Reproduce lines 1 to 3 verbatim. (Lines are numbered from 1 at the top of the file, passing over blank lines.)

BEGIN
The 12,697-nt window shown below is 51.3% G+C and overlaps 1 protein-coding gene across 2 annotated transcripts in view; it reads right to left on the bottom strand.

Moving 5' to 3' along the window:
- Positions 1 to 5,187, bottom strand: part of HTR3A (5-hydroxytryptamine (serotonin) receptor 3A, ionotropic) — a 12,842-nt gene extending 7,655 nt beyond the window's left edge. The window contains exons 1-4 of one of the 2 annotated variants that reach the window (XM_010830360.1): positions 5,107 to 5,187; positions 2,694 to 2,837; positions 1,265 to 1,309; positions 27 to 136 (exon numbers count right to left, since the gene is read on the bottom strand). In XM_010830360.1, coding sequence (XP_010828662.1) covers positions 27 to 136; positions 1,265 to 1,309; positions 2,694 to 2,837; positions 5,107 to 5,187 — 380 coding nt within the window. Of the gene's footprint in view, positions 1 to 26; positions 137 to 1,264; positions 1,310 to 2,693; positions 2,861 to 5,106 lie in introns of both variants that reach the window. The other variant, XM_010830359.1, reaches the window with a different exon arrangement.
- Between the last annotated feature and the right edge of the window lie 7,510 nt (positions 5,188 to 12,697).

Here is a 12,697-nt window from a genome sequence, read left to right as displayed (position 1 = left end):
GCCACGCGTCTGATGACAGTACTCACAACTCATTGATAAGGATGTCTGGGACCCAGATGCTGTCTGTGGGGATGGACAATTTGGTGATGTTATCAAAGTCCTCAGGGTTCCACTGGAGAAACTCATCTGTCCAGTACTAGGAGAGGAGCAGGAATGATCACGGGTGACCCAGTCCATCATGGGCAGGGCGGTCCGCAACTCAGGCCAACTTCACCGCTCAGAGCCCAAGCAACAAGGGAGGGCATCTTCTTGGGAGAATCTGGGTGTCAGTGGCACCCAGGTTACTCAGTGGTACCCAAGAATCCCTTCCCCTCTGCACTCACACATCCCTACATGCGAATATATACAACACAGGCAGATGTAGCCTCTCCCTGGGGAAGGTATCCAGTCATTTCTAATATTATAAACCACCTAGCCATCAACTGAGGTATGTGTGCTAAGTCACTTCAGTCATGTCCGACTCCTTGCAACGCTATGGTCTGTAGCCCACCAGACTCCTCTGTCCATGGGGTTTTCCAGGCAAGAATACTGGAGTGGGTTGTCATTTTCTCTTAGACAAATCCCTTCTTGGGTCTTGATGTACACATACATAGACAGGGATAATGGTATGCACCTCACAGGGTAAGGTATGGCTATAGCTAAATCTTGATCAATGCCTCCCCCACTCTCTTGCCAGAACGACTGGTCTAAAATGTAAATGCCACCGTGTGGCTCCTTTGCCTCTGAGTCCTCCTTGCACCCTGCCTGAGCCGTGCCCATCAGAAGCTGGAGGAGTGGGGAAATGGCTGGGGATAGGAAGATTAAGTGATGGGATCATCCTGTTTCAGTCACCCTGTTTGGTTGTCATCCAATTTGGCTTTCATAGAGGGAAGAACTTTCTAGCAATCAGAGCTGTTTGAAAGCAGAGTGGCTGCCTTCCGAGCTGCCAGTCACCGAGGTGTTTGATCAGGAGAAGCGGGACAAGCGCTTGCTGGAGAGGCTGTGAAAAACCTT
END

The 12,697-nt window shown below is 51.3% G+C and overlaps 1 protein-coding gene across 2 annotated transcripts in view; it reads right to left on the bottom strand.

Moving 5' to 3' along the window:
- Positions 1 to 5,187, bottom strand: part of HTR3A (5-hydroxytryptamine (serotonin) receptor 3A, ionotropic) — a 12,842-nt gene extending 7,655 nt beyond the window's left edge. The window contains exons 1-4 of one of the 2 annotated variants that reach the window (XM_010830360.1): positions 5,107 to 5,187; positions 2,694 to 2,837; positions 1,265 to 1,309; positions 27 to 136 (exon numbers count right to left, since the gene is read on the bottom strand). In XM_010830360.1, coding sequence (XP_010828662.1) covers positions 27 to 136; positions 1,265 to 1,309; positions 2,694 to 2,837; positions 5,107 to 5,187 — 380 coding nt within the window. Of the gene's footprint in view, positions 1 to 26; positions 137 to 1,264; positions 1,310 to 2,693; positions 2,861 to 5,106 lie in introns of both variants that reach the window. The other variant, XM_010830359.1, reaches the window with a different exon arrangement.